In fifth grade, Sam Huseth and I sat at her kitchen table among scattered belongings. We collected prized possessions to “freeze” in a time capsule to later uncover our senior year (thank you, Crossroads). We thoughtfully selected objects that we imagined might predetermine our future—a microphone made of tin foil for me (an aspiring pop star) and a homemade stethoscope for Sam (who is, interestingly enough, now a nurse). After sealing them in Ziploc baggies, we tucked them into a shoe box and placed that in a plastic grocery bag that would surely preserve our memories for years to come.
With our hair soaked and dripping into our eyes like a creepy scene from The Ring, we dug a muddy hole with our shovels in the pouring rain—all in an effort to bury our precious time capsule. It was then that Sam chose to share the local horror story that had been passed down to her from her mother.
It was the tale of carnage that took place just miles away where a girl was slashed by the hired hand, chopped up, and fed to the pigs.
They called it the Ashby pig farm murder.
By the time Sam finished the horrific story, we were both trembling, opting to throw our shovels aside as if they would take on hands of their own—chopping us up and burying us with our memories.
In the many years since then, I have all too frequently revisited the story in my mind—all 26 versions that have skewed over time like the expected outcome of a game of “telephone.” Throughout high school, many friends visited the murder site, claiming to hear the pigs squeal… despite the fact that the farm and any of its remains hadn’t existed since the early to mid-80s.
It was pure curiosity (paired with Halloween anticipation) that eventually led me to Karen A. Field, co-author of The Pig Farm Murder of 1887, seeking answers to the paralyzing questions that haunted my youth.
Who was the girl? Why was she murdered? Was it a stranger who came knocking at her door or the hired hand that fed their pigs? Karen had answers to these questions and many more.
The Real Story
What I found most intriguing in speaking with Karen was not what I didn’t know, but the amount of information I assumed to be true that was not. The girl wasn’t chopped up with a shovel, the murder didn’t take place in Ashby, and it wasn’t just a myth…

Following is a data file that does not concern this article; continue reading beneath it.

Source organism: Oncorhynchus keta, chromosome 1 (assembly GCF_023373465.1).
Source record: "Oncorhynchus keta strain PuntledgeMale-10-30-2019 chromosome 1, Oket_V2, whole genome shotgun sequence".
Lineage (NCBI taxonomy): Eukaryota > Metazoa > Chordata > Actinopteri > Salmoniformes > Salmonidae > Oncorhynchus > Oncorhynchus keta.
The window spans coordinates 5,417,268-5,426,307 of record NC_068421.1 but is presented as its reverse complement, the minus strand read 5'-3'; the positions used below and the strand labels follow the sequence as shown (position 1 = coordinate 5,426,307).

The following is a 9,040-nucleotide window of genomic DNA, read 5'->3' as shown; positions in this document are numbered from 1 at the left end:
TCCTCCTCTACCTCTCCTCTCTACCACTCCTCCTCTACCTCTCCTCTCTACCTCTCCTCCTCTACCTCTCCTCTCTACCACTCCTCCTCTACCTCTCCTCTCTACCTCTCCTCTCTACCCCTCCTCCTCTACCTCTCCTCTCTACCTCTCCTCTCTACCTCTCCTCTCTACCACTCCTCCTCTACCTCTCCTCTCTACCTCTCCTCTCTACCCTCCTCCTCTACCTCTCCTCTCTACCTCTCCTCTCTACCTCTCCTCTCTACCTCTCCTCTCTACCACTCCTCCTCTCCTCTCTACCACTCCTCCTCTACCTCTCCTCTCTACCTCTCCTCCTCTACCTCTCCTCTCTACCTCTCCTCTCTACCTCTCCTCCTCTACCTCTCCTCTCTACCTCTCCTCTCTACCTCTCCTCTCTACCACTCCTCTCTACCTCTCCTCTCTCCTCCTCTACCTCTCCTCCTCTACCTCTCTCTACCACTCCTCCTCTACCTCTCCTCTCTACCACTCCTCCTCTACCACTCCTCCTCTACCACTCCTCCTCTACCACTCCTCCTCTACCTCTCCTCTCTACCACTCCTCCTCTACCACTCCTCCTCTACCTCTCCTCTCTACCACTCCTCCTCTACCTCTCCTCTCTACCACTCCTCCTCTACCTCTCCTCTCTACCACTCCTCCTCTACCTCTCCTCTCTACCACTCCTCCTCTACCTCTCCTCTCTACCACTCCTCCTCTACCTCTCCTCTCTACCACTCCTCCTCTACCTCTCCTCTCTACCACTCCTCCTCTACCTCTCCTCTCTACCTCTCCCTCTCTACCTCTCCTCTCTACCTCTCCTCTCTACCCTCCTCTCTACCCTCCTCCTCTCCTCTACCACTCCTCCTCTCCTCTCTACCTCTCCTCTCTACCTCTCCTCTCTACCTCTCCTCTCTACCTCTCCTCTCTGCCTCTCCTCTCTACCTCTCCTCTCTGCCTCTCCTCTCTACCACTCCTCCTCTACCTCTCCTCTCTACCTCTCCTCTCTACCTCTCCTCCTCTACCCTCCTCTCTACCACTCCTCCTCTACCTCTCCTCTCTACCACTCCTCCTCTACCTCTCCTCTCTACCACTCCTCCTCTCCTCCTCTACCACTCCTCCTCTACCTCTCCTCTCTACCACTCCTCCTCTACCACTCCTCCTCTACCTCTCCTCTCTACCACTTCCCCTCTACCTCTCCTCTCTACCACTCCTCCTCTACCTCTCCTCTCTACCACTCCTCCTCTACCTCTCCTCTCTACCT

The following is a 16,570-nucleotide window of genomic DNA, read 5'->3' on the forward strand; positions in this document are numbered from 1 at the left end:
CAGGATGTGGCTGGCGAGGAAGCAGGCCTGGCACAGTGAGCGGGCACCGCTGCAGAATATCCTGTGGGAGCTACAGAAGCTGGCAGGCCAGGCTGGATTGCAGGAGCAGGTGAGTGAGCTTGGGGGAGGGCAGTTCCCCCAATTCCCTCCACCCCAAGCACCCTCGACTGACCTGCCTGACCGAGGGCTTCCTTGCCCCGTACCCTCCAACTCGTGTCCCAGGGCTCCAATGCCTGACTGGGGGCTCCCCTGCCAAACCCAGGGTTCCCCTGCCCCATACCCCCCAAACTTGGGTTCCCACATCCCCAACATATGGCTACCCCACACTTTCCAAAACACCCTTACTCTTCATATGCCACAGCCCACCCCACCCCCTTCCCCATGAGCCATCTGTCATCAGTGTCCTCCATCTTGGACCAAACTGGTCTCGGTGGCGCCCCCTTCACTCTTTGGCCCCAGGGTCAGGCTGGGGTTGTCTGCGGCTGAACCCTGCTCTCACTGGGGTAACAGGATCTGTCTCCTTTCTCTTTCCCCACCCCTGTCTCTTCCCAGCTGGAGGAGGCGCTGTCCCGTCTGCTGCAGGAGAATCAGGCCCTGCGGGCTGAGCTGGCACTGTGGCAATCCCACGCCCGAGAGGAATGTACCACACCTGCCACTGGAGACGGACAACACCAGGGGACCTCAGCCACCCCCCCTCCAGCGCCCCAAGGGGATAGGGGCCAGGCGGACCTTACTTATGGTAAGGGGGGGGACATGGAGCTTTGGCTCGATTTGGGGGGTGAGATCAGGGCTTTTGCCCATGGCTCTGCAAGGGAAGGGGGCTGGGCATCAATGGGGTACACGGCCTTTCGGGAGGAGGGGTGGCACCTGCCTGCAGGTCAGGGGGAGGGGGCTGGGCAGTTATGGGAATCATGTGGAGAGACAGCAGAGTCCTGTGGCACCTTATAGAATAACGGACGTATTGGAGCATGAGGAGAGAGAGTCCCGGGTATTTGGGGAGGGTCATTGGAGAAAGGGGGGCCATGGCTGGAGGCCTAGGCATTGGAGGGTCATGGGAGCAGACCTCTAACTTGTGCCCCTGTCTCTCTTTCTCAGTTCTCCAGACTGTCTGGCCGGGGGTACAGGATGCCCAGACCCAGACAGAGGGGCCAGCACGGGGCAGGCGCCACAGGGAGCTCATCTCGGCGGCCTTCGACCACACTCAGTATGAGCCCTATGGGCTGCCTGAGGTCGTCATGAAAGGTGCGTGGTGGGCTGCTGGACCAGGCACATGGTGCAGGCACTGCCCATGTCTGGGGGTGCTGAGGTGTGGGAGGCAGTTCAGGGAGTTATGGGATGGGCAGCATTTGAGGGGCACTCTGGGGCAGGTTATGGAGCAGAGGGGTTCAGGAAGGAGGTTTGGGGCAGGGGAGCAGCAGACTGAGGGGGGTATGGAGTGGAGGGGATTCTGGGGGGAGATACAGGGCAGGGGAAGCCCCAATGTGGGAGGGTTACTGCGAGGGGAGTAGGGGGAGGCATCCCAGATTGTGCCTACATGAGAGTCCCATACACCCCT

On Thursday, May 26, 1887, Priscilla Field and her son, Charles, age 29, left their rural farm near Dalton, MN, and headed on horse and wagon toward Fergus Falls to pick up supplies and run errands. After his father, Alphonso Field—a Civil War veteran—committed suicide just eight months earlier, Charles had become his mother’s right hand man.
Left at the farm that day was Nels Olson Holong, 31, the hired hand, and two of Priscilla’s children: Lilly, 15, who was asked to do household chores (cooking and laundry), and her younger brother (William) Clark, who was 6. Alphonso Field, Priscilla’s husband (and father to their five children), had hired Holong the fall prior to help with farm chores.
On a break from chores, Holong went in to ask Lilly to make him a cup of coffee. Having a lot to accomplish, she told him “no”—and that he could make his own coffee. Additionally, he asked Lilly for a picture of herself. When again she refused, Holong sent Clark to the neighbor’s place to return a scoop shovel and play, leaving him alone with Lilly.
From here, only Holong would ever really know what happened on that dreaded day.
Clark returned home and, unable to find his sister or Holong, fell asleep on the couch. When Priscilla and Charles arrived home around 11 PM, they found Clark on the couch. Checking Lilly’s bed, they found she was gone. Though they worried about her, it was common for Lilly to stay overnight at the neighbors, so Priscilla and Charles went to bed.
It wasn’t until the next morning that the horror set in.
While checking the livestock, Charles noticed the cattle had been unattended by Holong the day before. In passing through the pig pen, he saw one of the most horrific sights: Lilly’s dead body lying naked in the mud.